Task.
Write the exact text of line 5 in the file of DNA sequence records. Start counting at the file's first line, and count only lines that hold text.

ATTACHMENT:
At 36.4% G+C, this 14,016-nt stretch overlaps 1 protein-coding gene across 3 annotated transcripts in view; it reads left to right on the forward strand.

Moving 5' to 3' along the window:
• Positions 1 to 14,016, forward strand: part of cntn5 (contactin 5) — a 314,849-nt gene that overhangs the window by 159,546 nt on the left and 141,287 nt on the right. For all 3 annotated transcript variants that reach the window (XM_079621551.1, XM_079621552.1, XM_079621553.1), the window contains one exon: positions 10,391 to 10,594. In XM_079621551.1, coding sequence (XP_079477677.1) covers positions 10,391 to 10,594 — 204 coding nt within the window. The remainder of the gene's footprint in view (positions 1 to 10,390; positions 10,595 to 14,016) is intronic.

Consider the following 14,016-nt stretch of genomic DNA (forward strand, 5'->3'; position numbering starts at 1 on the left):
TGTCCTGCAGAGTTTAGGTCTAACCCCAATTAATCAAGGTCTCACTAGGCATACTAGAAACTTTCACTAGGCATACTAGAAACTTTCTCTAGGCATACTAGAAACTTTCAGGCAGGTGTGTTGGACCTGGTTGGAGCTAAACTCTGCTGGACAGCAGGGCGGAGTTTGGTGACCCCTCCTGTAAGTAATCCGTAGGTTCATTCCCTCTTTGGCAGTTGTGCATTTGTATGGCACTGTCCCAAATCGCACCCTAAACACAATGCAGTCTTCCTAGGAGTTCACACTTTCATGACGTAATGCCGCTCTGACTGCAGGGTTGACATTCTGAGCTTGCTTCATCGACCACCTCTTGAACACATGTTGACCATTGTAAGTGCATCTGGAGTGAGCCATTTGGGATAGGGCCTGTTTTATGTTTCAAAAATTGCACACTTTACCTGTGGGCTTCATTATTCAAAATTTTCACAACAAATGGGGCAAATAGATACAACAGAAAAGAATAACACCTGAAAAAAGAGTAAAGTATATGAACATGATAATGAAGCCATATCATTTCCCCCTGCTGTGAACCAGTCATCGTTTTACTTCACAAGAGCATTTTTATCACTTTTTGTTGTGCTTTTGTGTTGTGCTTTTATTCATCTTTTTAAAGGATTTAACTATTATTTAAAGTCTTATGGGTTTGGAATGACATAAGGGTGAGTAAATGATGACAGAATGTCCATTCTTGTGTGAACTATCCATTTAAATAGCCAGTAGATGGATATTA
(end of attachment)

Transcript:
TGTCCTGCAGAGTTTAGGTCTAACCCCAATTAATCAAGGTCTCACTAGGCATACTAGAAACTTTCACTAGGCATACTAGAAACTTTCTCTAGGCATACTAGAAACTTTCAGGCAGGTGTGTTGGACCTGGTTGGAGCTAAACTCTGCTGGACAGCAGGGCGGAGTTTGGTGACCCCTCCTGTAAGTAATCCGTAGGTTCATTCCCTCTTTGGCAGTTGTGCATTTGTATGGCACTGTCCCAAATCGCACCCTAAACACAATGCAGTCTTCCTAGGAGTTCACACTTTCATGACGTAATGCCGCTCTGACTGCAGGGTTGACATTCTGAGCTTGCTTCATCGACCACCTCTTGAACACATGTTGACCATTGTAAGTGCATCTGGAGTGAGCCATTTGGGATAGGGCCTGTTTTATGTTTCAAAAATTGCACACTTTACCTGTGGGCTTCATTATTCAAAATTTTCACAACAAATGGGGCAAATAGATACAACAGAAAAGAATAACACCTGAAAAAAGAGTAAAGTATATGAACATGATAATGAAGCCATATCATTTCCCCCTGCTGTGAACCAGTCATCGTTTTACTTCACAAGAGCATTTTTATCACTTTTTGTTGTGCTTTTGTGTTGTGCTTTTATTCATCTTTTTAAAGGATTTAACTATTATTTAAAGTCTTATGGGTTTGGAATGACATAAGGGTGAGTAAATGATGACAGAATGTCCATTCTTGTGTGAACTATCCATTTAAATAGCCAGTAGATGGATATTA